Home > Christian Living > Sin, What’s Your Label?

Sin, What’s Your Label?

Westminster AbeyWhat is sin?

Here’s what dictionary.com says:

Noun

1. transgression of divine law: the sin of Adam.

2. any act regarded as such a transgression, esp. a willful or deliberate violation of some religious or moral principle.

3. any reprehensible or regrettable action, behavior, lapse, etc.; great fault or offense: It’s a sin to waste time.

According to the bible sin is what separates us from God. And as the first definition states it all originated from Adam and Eve in the Garden of Eden. In the eyes of God all sin is equal and “all have sinned and fall short of the glory of God” (Romans 2:23). I’m sure that I’m not stating anything new here or anything that any Christian would disagree with.

On my journey, I’ve had many debates with people about sin and the church. I’ve found people who are willing to “blur” the lines on things in order to make life “simpler” for them, yet draw a hard-line on other things. I’ve also talked with people who draw a hard-line on certain sins and make no exceptions about people who struggle with these sins, yet make acceptions for other sins that they see as more tolerable or acceptable. I’m no different I’m sure and by no means am I trying point out the spec in my brother or sister’s eye, I’m simply trying to make a point, and that is that sin is sin in the eyes of God. There are no bigger or lesser sins, they all separate us from God. I truly believe that if we as Christians can accept this and try to live by this principle we can make a greater impact in this world. If we just accepted all people for who they are, children of God separated from Him by sin, maybe, just maybe, we could reach out to people who for the most part feel judged and shamed by the church and God.

Imagine if we looked at the alcoholic, the homosexual, the murderer, the prostitute, the rapist the same way we looked at the person who lies or cheats. I mean I know that I’ve lied and cheated at one point or another in my life. I’m just as sinful as they are. Imagine if we just accepted them for who they are, no strings attached, no saying “we love you, but we hate your sin.” We just accepted them. Loved them. And treated them the way that we treated our fellow brother and sister in the Lord. What kind of impact could we have? Jesus reached out to those who were the outcasts. Shouldn’t the church of today as well? In the same way that they say you can catch more flies with honey than with vinegar we can reach more people with love and acceptance than we can by say your sin is unacceptable.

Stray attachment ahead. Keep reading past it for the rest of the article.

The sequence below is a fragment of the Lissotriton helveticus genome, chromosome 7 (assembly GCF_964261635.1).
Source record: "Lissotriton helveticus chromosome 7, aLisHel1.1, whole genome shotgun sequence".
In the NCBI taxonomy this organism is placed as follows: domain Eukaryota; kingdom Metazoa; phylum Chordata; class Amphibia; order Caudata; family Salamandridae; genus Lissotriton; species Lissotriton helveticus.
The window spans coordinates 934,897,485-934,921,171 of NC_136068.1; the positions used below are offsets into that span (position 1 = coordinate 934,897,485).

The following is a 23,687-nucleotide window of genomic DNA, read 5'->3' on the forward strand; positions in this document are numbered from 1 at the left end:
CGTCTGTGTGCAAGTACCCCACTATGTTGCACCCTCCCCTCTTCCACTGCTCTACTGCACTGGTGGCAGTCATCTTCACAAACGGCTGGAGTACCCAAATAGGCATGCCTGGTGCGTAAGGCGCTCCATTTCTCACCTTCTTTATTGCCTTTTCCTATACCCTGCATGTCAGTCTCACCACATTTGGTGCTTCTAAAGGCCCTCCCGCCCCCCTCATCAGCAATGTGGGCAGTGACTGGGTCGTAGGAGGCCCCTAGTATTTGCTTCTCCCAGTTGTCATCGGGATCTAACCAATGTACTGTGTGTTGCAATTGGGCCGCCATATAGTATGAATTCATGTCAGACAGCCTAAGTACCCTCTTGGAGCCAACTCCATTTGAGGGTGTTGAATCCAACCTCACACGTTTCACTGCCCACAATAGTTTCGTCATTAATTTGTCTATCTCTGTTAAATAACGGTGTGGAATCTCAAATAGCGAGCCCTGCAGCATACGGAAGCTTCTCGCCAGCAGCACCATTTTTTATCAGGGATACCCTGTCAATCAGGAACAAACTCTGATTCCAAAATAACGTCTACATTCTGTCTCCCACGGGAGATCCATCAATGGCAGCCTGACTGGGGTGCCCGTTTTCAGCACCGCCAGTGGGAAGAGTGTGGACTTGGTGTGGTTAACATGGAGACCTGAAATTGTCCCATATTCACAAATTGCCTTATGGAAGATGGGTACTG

I’m not saying that we ignore the sin, but lets not make it the main focus of who people are. Last time I was in church there was no one there wearing labels identifying them by their sins. We are all God’s children saved by grace.

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  1. Glenda
    January 23, 2011 at 9:04 am

    You just described Desert Stream!

    • January 23, 2011 at 10:27 am

      I know that there are churches out there like this. And, I’m glad that you’ve found one of them. I just wish they were seen as the norm and not the exception.

  2. Ryan
    January 28, 2011 at 11:24 am

    yeah man great post.. to me sin is WAY bigger an issue than it needs to be.. its been given more power and attention than God… because of Jesus we are dead to sin, seated in heavenly places with Christ.. if we mess up sometimes God isnt all mad.. He helps us to straighten our lives out by His spirit.. not by condemning sermons and striving to be in some way perfect. I love your blog man!!!

  3. January 31, 2011 at 12:00 pm

    Well said. It’s often frustrated me how certain “Christian” groups get all worked up about homosexuality, but overlook gossip and anger in the church. While all sin is equally sin, I wonder if some actions, depending on the situation, have the potential to do more damage than others? A good word picture for this would be what happened when Bush sent planes to strike Iraq. All the bombs they dropped had the same evil potential to kill, but some of the bombs actually hit civilian areas and killed large numbers of people unintentionally, while other bombs only hit and destroyed inanimate targets, like communication towers. Sometimes our actions (sinful ones) hit targets with greater collateral damage than others.

    • January 31, 2011 at 12:25 pm

      Interesting thought Rob. And although it may be this way, I don’t know that there is anywhere in the Bible that there are levels of sin. I’d imagine that if there were that God would have made sure to mention it in the Bible. Who really knows? I guess that’s just another one of the many mysteries in scripture and on our journey.

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